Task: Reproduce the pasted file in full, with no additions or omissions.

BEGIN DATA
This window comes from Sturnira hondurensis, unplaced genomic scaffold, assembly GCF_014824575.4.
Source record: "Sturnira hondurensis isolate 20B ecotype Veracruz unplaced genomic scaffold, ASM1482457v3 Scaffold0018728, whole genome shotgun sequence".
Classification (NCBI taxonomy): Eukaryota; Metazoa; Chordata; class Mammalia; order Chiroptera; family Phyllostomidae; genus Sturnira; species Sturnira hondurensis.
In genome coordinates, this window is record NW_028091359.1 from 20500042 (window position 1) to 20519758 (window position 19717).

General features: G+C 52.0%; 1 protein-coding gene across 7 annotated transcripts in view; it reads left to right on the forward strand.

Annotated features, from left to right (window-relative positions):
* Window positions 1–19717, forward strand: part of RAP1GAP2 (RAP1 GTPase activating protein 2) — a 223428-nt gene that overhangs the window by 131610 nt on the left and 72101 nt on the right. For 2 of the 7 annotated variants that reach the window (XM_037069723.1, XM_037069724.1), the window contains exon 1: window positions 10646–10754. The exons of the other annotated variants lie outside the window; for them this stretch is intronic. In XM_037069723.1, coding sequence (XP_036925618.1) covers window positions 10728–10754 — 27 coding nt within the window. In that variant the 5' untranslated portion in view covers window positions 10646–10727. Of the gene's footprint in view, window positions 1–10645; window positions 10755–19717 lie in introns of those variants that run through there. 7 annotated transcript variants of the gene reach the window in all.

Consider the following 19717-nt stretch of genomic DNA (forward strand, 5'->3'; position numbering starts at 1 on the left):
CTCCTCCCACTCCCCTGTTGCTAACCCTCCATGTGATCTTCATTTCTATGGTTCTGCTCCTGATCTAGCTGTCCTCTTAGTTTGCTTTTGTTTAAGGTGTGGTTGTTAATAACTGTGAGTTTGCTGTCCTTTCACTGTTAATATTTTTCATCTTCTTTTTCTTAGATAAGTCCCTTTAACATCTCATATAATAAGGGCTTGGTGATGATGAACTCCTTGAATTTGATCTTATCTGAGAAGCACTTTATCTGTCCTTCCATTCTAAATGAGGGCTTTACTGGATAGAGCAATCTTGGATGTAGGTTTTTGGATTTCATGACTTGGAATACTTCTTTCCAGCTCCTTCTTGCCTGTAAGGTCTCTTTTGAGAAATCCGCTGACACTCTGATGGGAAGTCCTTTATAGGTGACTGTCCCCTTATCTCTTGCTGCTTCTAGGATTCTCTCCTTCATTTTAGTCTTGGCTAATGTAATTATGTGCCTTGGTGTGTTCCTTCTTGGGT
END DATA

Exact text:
This window comes from Sturnira hondurensis, unplaced genomic scaffold, assembly GCF_014824575.4.
Source record: "Sturnira hondurensis isolate 20B ecotype Veracruz unplaced genomic scaffold, ASM1482457v3 Scaffold0018728, whole genome shotgun sequence".
Classification (NCBI taxonomy): Eukaryota; Metazoa; Chordata; class Mammalia; order Chiroptera; family Phyllostomidae; genus Sturnira; species Sturnira hondurensis.
In genome coordinates, this window is record NW_028091359.1 from 20500042 (window position 1) to 20519758 (window position 19717).

General features: G+C 52.0%; 1 protein-coding gene across 7 annotated transcripts in view; it reads left to right on the forward strand.

Annotated features, from left to right (window-relative positions):
* Window positions 1–19717, forward strand: part of RAP1GAP2 (RAP1 GTPase activating protein 2) — a 223428-nt gene that overhangs the window by 131610 nt on the left and 72101 nt on the right. For 2 of the 7 annotated variants that reach the window (XM_037069723.1, XM_037069724.1), the window contains exon 1: window positions 10646–10754. The exons of the other annotated variants lie outside the window; for them this stretch is intronic. In XM_037069723.1, coding sequence (XP_036925618.1) covers window positions 10728–10754 — 27 coding nt within the window. In that variant the 5' untranslated portion in view covers window positions 10646–10727. Of the gene's footprint in view, window positions 1–10645; window positions 10755–19717 lie in introns of those variants that run through there. 7 annotated transcript variants of the gene reach the window in all.

Consider the following 19717-nt stretch of genomic DNA (forward strand, 5'->3'; position numbering starts at 1 on the left):
CTCCTCCCACTCCCCTGTTGCTAACCCTCCATGTGATCTTCATTTCTATGGTTCTGCTCCTGATCTAGCTGTCCTCTTAGTTTGCTTTTGTTTAAGGTGTGGTTGTTAATAACTGTGAGTTTGCTGTCCTTTCACTGTTAATATTTTTCATCTTCTTTTTCTTAGATAAGTCCCTTTAACATCTCATATAATAAGGGCTTGGTGATGATGAACTCCTTGAATTTGATCTTATCTGAGAAGCACTTTATCTGTCCTTCCATTCTAAATGAGGGCTTTACTGGATAGAGCAATCTTGGATGTAGGTTTTTGGATTTCATGACTTGGAATACTTCTTTCCAGCTCCTTCTTGCCTGTAAGGTCTCTTTTGAGAAATCCGCTGACACTCTGATGGGAAGTCCTTTATAGGTGACTGTCCCCTTATCTCTTGCTGCTTCTAGGATTCTCTCCTTCATTTTAGTCTTGGCTAATGTAATTATGTGCCTTGGTGTGTTCCTTCTTGGGT